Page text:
Central giant cell lesions (granuloma)
Central giant cell lesions (granulomas), also known as giant cell reparative cysts/granulomas, occurs almost exclusively in the mandible, although cases in the skull and maxilla have been reported.
It is most frequently seen in young women (F:M 2:1) and typically presents in the 2 and 3 decades.
The lesion consists of non-neoplastic vascular tissue, with giant cells and hemosiderin. It is thought to occur as a local reparative inflammatory process likely relating to trauma.
Usually located in the anterior part of the jaw.
Imaging features are generally nonspecific on both CT and MRI . It begins as a small lucent region, and gradually as it enlarges thin trabeculae of bone become apparent, giving it a honeycomb multilocular appearance. The lesion may demonstrate expansion, root resorption, and erosion through or remodeling of the overlying cortex.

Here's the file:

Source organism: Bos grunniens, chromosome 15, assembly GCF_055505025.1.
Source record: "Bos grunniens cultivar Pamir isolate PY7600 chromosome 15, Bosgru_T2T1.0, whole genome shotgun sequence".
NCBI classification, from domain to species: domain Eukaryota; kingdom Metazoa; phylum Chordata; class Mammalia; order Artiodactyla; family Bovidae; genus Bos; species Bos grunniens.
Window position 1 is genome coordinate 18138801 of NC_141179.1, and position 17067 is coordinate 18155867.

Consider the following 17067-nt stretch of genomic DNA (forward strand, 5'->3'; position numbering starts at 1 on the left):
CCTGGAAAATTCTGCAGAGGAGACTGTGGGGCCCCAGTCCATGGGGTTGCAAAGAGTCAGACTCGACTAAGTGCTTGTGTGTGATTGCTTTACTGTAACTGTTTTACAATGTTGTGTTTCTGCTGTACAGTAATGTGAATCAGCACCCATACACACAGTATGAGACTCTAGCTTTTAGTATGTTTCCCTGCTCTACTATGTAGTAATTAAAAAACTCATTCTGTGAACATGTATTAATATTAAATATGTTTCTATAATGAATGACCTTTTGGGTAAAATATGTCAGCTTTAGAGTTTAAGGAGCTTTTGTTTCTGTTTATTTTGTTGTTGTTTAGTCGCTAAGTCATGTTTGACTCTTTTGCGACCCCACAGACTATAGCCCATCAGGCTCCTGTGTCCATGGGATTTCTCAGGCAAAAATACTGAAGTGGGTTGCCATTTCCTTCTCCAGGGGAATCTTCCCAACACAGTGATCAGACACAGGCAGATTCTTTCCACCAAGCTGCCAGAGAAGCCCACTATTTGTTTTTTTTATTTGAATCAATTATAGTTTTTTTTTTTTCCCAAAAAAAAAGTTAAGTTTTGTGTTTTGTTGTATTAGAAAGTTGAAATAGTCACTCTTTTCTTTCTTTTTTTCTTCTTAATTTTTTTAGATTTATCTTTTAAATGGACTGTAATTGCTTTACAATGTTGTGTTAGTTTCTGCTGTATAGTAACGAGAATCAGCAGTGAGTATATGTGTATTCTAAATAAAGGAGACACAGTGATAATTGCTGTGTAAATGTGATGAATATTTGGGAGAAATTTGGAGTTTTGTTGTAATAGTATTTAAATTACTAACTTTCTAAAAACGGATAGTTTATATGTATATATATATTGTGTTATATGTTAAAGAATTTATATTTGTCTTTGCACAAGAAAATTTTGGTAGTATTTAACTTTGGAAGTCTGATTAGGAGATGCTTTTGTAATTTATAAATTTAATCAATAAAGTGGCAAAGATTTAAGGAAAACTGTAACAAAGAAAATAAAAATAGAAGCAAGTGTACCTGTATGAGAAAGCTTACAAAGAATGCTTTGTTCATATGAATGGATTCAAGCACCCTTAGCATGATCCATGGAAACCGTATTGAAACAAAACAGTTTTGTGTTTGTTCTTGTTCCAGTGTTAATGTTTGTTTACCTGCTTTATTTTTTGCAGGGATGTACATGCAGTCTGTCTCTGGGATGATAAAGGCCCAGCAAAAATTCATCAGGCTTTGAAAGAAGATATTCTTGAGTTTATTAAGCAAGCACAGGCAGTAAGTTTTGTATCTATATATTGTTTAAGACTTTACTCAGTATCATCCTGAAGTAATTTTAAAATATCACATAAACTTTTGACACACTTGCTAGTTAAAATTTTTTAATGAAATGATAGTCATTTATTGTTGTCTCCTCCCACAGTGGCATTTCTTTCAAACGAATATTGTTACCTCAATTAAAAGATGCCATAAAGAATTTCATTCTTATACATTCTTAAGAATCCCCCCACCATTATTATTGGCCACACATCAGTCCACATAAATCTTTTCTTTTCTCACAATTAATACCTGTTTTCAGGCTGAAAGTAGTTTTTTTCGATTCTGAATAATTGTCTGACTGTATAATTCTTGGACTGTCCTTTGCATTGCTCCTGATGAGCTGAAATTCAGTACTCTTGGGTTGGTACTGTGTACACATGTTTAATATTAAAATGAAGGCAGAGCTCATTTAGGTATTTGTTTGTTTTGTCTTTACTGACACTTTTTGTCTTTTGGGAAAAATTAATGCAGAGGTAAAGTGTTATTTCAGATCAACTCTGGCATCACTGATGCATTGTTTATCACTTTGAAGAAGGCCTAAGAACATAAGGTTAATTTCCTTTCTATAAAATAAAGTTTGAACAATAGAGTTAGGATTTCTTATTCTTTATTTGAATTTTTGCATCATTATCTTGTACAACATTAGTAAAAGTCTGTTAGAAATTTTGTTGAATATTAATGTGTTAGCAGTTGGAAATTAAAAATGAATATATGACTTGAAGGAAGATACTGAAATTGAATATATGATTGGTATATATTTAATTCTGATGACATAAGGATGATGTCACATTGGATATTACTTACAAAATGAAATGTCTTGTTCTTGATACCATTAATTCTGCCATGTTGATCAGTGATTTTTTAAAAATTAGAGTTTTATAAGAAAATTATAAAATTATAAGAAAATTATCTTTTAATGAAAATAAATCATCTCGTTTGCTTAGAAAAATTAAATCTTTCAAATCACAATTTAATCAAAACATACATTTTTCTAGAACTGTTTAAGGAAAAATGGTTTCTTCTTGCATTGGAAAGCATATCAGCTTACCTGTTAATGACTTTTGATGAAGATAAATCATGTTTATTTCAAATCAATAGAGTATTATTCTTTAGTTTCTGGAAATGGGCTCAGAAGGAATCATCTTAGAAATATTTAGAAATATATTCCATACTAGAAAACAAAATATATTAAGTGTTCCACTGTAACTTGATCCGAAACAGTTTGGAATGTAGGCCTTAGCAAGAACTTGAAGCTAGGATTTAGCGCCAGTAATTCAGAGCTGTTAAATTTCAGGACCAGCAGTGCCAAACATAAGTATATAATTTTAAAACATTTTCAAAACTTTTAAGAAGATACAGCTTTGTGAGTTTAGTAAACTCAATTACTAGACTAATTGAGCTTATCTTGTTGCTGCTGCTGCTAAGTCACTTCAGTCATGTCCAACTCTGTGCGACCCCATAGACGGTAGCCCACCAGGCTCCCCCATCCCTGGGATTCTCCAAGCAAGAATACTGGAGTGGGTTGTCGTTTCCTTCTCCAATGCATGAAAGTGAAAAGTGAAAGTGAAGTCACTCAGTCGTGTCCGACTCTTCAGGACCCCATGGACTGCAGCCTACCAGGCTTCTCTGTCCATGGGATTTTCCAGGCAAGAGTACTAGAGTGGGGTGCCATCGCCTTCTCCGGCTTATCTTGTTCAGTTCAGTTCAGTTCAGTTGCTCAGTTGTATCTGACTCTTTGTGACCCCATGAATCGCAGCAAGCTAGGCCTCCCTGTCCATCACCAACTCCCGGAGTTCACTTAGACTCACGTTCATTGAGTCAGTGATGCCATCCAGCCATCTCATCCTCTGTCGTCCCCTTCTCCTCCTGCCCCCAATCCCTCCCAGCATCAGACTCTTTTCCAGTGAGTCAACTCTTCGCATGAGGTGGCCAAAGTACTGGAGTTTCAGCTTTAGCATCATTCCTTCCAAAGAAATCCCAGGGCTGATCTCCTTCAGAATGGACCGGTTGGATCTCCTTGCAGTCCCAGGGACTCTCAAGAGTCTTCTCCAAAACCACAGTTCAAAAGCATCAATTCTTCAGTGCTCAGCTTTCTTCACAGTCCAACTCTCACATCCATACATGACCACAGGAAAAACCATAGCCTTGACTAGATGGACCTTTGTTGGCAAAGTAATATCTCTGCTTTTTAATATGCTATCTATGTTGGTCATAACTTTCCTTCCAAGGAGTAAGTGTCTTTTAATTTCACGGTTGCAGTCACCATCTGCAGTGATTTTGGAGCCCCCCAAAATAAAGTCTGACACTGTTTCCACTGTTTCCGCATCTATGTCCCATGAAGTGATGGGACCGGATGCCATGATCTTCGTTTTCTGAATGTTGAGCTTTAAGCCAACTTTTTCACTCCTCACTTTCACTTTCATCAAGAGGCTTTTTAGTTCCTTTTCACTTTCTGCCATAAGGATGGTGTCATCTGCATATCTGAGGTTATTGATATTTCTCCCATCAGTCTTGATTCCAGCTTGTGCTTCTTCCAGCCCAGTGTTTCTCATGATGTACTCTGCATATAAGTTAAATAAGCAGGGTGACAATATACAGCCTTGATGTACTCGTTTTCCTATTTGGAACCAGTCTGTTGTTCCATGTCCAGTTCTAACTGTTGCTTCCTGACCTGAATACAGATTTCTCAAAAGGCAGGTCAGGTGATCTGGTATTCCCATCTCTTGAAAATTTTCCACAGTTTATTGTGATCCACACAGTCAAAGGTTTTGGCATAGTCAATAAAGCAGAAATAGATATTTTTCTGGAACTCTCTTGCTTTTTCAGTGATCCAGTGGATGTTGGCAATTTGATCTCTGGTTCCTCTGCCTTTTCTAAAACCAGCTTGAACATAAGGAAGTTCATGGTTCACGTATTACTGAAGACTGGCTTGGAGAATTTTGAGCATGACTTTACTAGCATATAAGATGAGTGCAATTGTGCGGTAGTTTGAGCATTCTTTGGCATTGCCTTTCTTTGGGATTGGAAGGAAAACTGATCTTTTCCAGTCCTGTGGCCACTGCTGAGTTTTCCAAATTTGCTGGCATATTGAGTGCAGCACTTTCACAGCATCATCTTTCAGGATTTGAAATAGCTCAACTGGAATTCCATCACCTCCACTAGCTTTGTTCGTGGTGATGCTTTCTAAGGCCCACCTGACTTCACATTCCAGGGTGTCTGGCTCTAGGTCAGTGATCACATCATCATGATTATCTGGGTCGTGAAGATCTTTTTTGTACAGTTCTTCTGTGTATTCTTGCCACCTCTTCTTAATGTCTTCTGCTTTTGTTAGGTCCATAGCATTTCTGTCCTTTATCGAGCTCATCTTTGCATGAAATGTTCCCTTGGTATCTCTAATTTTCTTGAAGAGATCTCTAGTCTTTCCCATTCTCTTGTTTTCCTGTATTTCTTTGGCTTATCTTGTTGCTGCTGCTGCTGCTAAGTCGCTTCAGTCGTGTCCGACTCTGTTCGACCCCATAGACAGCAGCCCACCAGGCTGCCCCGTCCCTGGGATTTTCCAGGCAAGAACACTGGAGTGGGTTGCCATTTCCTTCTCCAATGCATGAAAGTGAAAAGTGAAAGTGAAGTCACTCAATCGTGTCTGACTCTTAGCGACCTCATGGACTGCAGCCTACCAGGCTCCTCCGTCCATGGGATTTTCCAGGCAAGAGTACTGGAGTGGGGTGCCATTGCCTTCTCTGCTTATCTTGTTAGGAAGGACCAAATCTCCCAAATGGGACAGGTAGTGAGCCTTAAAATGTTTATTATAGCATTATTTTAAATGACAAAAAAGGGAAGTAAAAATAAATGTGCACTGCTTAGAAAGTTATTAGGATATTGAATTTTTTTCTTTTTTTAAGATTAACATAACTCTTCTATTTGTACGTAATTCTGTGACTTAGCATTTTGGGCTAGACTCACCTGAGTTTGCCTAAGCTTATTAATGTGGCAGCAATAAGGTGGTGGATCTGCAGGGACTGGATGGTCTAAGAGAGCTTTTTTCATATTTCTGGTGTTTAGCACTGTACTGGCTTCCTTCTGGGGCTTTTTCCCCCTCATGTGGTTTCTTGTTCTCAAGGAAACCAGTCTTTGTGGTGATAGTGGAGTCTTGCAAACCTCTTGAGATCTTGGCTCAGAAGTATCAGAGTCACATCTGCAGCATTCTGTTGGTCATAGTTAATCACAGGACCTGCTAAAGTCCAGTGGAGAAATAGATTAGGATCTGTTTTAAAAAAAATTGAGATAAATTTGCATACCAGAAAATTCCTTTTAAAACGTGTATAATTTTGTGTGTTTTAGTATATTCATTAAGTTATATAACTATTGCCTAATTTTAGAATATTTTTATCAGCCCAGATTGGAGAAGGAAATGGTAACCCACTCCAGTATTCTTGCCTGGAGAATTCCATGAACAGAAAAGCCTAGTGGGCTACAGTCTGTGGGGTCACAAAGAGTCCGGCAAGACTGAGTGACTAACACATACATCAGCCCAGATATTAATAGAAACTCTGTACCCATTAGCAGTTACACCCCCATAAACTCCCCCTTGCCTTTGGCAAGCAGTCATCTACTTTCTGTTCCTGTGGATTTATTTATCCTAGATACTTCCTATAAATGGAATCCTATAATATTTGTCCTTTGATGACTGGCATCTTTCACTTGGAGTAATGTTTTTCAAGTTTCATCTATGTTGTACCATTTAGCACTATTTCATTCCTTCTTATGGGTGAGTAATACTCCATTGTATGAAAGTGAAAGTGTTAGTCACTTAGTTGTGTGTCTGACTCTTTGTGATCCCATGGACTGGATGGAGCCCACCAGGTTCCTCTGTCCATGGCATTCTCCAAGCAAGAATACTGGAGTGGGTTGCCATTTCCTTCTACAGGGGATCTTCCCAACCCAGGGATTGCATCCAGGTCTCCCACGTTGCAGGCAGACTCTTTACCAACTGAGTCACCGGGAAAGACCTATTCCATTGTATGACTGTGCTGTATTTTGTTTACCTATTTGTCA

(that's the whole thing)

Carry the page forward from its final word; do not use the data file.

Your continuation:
History and etymology
It was first described by Jaffe in 1953 .
Treatment and prognosis
Primary resected surgically. Recurrence rates of up to 15% have been reported.
On imaging consider:
- brown tumor (osteitis fibrosa cystica): its appearance both radiologically and histologically is very similar to brown tumors of hyperparathyroidism, however patient demographics (and parathyroid function) make the distinction usually simple
- aneurysmal bone cyst
- intracranial tumor